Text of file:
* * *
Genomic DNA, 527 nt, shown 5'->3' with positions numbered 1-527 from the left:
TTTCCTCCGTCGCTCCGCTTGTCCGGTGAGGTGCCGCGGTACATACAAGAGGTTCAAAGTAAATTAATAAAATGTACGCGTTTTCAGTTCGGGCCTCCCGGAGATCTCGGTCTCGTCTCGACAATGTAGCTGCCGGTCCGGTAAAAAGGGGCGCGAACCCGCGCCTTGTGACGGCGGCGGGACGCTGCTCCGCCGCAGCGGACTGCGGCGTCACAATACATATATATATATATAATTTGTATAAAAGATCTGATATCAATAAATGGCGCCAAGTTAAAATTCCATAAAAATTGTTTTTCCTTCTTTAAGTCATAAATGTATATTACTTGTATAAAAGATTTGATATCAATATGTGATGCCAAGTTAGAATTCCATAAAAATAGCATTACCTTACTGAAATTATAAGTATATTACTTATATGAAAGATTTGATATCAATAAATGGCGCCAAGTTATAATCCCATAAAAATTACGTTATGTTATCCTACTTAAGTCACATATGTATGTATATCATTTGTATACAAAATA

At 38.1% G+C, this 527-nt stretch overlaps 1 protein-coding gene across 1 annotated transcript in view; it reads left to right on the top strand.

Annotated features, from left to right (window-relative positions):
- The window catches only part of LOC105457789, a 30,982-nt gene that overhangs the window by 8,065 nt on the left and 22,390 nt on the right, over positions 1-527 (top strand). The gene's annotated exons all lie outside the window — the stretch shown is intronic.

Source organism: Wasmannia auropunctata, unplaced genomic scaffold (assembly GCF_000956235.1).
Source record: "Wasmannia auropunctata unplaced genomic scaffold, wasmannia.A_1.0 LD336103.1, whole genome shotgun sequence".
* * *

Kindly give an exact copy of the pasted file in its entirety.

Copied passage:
Genomic DNA, 527 nt, shown 5'->3' with positions numbered 1-527 from the left:
TTTCCTCCGTCGCTCCGCTTGTCCGGTGAGGTGCCGCGGTACATACAAGAGGTTCAAAGTAAATTAATAAAATGTACGCGTTTTCAGTTCGGGCCTCCCGGAGATCTCGGTCTCGTCTCGACAATGTAGCTGCCGGTCCGGTAAAAAGGGGCGCGAACCCGCGCCTTGTGACGGCGGCGGGACGCTGCTCCGCCGCAGCGGACTGCGGCGTCACAATACATATATATATATATAATTTGTATAAAAGATCTGATATCAATAAATGGCGCCAAGTTAAAATTCCATAAAAATTGTTTTTCCTTCTTTAAGTCATAAATGTATATTACTTGTATAAAAGATTTGATATCAATATGTGATGCCAAGTTAGAATTCCATAAAAATAGCATTACCTTACTGAAATTATAAGTATATTACTTATATGAAAGATTTGATATCAATAAATGGCGCCAAGTTATAATCCCATAAAAATTACGTTATGTTATCCTACTTAAGTCACATATGTATGTATATCATTTGTATACAAAATA

At 38.1% G+C, this 527-nt stretch overlaps 1 protein-coding gene across 1 annotated transcript in view; it reads left to right on the top strand.

Annotated features, from left to right (window-relative positions):
- The window catches only part of LOC105457789, a 30,982-nt gene that overhangs the window by 8,065 nt on the left and 22,390 nt on the right, over positions 1-527 (top strand). The gene's annotated exons all lie outside the window — the stretch shown is intronic.

Source organism: Wasmannia auropunctata, unplaced genomic scaffold (assembly GCF_000956235.1).
Source record: "Wasmannia auropunctata unplaced genomic scaffold, wasmannia.A_1.0 LD336103.1, whole genome shotgun sequence".